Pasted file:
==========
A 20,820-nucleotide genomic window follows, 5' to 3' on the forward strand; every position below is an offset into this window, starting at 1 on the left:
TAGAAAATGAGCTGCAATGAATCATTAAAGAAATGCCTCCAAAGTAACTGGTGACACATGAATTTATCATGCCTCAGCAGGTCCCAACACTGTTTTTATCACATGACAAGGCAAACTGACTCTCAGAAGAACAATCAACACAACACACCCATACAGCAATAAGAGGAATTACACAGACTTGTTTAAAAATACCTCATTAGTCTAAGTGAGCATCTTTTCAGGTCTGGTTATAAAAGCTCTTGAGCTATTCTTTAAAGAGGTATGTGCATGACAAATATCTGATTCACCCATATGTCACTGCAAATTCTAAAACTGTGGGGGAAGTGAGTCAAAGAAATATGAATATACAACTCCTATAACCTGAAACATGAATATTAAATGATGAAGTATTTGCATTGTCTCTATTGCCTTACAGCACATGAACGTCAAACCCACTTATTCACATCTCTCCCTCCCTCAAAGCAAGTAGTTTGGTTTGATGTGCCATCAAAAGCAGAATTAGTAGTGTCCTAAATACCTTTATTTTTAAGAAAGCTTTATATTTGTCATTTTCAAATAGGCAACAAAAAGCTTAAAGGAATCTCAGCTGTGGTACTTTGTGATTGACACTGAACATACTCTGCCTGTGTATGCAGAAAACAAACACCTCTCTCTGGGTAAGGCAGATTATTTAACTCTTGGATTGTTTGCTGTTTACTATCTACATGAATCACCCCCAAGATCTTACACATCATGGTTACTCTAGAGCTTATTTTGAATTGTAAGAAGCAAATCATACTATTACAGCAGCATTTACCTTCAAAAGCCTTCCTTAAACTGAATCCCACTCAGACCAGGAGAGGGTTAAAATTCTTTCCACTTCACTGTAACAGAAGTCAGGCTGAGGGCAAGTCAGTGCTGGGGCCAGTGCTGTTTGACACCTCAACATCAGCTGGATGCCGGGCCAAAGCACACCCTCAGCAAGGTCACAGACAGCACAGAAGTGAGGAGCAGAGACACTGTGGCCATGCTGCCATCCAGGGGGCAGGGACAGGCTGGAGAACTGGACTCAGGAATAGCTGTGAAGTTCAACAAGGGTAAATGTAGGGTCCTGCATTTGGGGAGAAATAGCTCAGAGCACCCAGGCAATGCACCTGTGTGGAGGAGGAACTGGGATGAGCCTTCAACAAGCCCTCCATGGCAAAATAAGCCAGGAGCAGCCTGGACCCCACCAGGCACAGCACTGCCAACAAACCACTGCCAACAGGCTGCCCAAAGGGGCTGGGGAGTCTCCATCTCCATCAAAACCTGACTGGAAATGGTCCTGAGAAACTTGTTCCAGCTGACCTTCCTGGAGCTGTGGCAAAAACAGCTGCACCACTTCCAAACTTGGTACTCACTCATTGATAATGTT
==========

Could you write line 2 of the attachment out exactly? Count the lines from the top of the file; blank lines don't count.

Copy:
TAGAAAATGAGCTGCAATGAATCATTAAAGAAATGCCTCCAAAGTAACTGGTGACACATGAATTTATCATGCCTCAGCAGGTCCCAACACTGTTTTTATCACATGACAAGGCAAACTGACTCTCAGAAGAACAATCAACACAACACACCCATACAGCAATAAGAGGAATTACACAGACTTGTTTAAAAATACCTCATTAGTCTAAGTGAGCATCTTTTCAGGTCTGGTTATAAAAGCTCTTGAGCTATTCTTTAAAGAGGTATGTGCATGACAAATATCTGATTCACCCATATGTCACTGCAAATTCTAAAACTGTGGGGGAAGTGAGTCAAAGAAATATGAATATACAACTCCTATAACCTGAAACATGAATATTAAATGATGAAGTATTTGCATTGTCTCTATTGCCTTACAGCACATGAACGTCAAACCCACTTATTCACATCTCTCCCTCCCTCAAAGCAAGTAGTTTGGTTTGATGTGCCATCAAAAGCAGAATTAGTAGTGTCCTAAATACCTTTATTTTTAAGAAAGCTTTATATTTGTCATTTTCAAATAGGCAACAAAAAGCTTAAAGGAATCTCAGCTGTGGTACTTTGTGATTGACACTGAACATACTCTGCCTGTGTATGCAGAAAACAAACACCTCTCTCTGGGTAAGGCAGATTATTTAACTCTTGGATTGTTTGCTGTTTACTATCTACATGAATCACCCCCAAGATCTTACACATCATGGTTACTCTAGAGCTTATTTTGAATTGTAAGAAGCAAATCATACTATTACAGCAGCATTTACCTTCAAAAGCCTTCCTTAAACTGAATCCCACTCAGACCAGGAGAGGGTTAAAATTCTTTCCACTTCACTGTAACAGAAGTCAGGCTGAGGGCAAGTCAGTGCTGGGGCCAGTGCTGTTTGACACCTCAACATCAGCTGGATGCCGGGCCAAAGCACACCCTCAGCAAGGTCACAGACAGCACAGAAGTGAGGAGCAGAGACACTGTGGCCATGCTGCCATCCAGGGGGCAGGGACAGGCTGGAGAACTGGACTCAGGAATAGCTGTGAAGTTCAACAAGGGTAAATGTAGGGTCCTGCATTTGGGGAGAAATAGCTCAGAGCACCCAGGCAATGCACCTGTGTGGAGGAGGAACTGGGATGAGCCTTCAACAAGCCCTCCATGGCAAAATAAGCCAGGAGCAGCCTGGACCCCACCAGGCACAGCACTGCCAACAAACCACTGCCAACAGGCTGCCCAAAGGGGCTGGGGAGTCTCCATCTCCATCAAAACCTGACTGGAAATGGTCCTGAGAAACTTGTTCCAGCTGACCTTCCTGGAGCTGTGGCAAAAACAGCTGCACCACTTCCAAACTTGGTACTCACTCATTGATAATGTT